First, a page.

Finally on my way home.

The flight went smoothly, and once in London, I had over 3 hours to change flights. Because I had arranged airport assistance, I reported to their desk. I had planned to do some shopping, so I asked if they could get me through security earlier. I also needed to eat something, as I had skipped breakfast altogether. This lady was so kind; while arranging everything, she brought me some snacks. In her words, she did not want me to faint while I was waiting.

I got my time to shop a little and have a sandwich and something to drink. As a bonus, I got to ride in some awesome cart, all the way through the catacombs of Heathrow airport. Sadly, while waiting for the flight to Barbados, it became apparent our flight was delayed.

In the end, for close to 1,5 hours. We only had 2 hours in Barbados to change planes, so I did not expect us to make it. Even though the British Airways crew told us they would wait for us. Yet, I decided not to worry and enjoy my very comfortable seat for the next eight or so hours.

In the catacombs of Heathrow airport
The catacombs @ Heathrow airport.
Marieke with face mask on an airplane
On my way to Barbados.
Waiting area at Barbados airport
Dominica, almost home!

When things go wrong, just appreciate what went right.

After excellent food, several movies, and some shut-eye, we started to approach Barbados, and I began to feel a little less sure things would work out. Once on the ground, there was no wheelchair, even though both airlines had promised there would be one.

The agent on the ground told the ‘Dominica’ group, 5 of us in total, to wait. Eventually, she told us to enter the building and try and get through as quickly as possible. I managed to skip the line and got the anticipated yellow ‘in transit’ wrist band. Once I arrived at the luggage belt, it took at least 45 minutes before our suitcases arrived. By that time, we knew we had missed the flight and would be spending the night in a hotel, all expenses paid.

The hotel was old but acceptable. The food, the view, and the bed were great. I enjoyed my dinner and breakfast the following day while hearing waves crashing in the distance. The bus driver picked us up at 8 am for the 11 am flight. To my utter despair, I was the only one in the group that did not get rebooked.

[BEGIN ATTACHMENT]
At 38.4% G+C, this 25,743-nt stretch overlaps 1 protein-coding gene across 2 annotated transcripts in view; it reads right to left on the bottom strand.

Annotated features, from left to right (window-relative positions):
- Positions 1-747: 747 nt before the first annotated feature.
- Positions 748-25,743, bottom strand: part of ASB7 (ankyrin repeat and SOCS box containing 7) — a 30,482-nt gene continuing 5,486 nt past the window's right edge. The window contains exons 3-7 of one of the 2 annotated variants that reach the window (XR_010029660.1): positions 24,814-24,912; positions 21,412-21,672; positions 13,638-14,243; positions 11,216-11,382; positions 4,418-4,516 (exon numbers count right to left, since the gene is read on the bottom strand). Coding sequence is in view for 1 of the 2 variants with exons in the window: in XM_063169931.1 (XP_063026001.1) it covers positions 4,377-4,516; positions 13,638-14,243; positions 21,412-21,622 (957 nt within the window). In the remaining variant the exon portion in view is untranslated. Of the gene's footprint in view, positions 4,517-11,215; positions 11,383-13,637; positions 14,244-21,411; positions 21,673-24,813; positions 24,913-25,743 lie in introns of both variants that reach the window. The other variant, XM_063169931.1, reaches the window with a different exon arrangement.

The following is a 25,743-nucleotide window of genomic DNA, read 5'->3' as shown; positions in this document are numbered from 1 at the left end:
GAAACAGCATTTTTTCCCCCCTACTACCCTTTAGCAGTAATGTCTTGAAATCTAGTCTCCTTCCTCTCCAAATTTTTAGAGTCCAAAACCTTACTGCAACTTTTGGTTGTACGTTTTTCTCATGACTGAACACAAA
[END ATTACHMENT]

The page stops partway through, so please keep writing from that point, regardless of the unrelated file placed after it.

Totally defeated for a little while.

I felt like crying, and the lady from the airline did not offer any help whatsoever. I took all my luggage and just sat down, seeing the others walk to catch the flight. I felt defeated for a while and needed time think about what to do.

I had managed to borrow a plug from someone to keep my phones charged. And suddenly, I thought of someone in Barbados who works as a travel agent. I called her and asked her to book me a flight to Dominica. The departure time was 5.30 pm, the same as the day before. It was only 9.30 am, so I had 8 hours to spend at the airport, with all my luggage. I planted myself in a spot where I could feel the breeze. A few hours later, I started to feel hungry and wasn’t sure what to do. I mean two suitcases, a backpack, and my handbag; I had no idea how to go and buy food somewhere.

How food can make everything better.

All of a sudden I remembered a former coworker who lives in Barbados, so I contacted him and asked him could he please purchase and bring me lunch. And he did; I was so grateful, and while I was eating, we caught up. It was nice to have company for a while. Eventually, it was time to check-in, go through security, and onward to the gate. Trust me; I made sure I was on the flight, wheelchair or not.

After a short touchdown in St. Lucia, we finally landed in Dominica. When I was good to go with a negative antigen test, I was the last person to pick up my suitcases. My taxi was there to drive me home safely. He was even  kind enough to hook up my gas cylinder again

All in all, a trip filled with memories and gratitude. I am happy to be back home,

Signature Marieke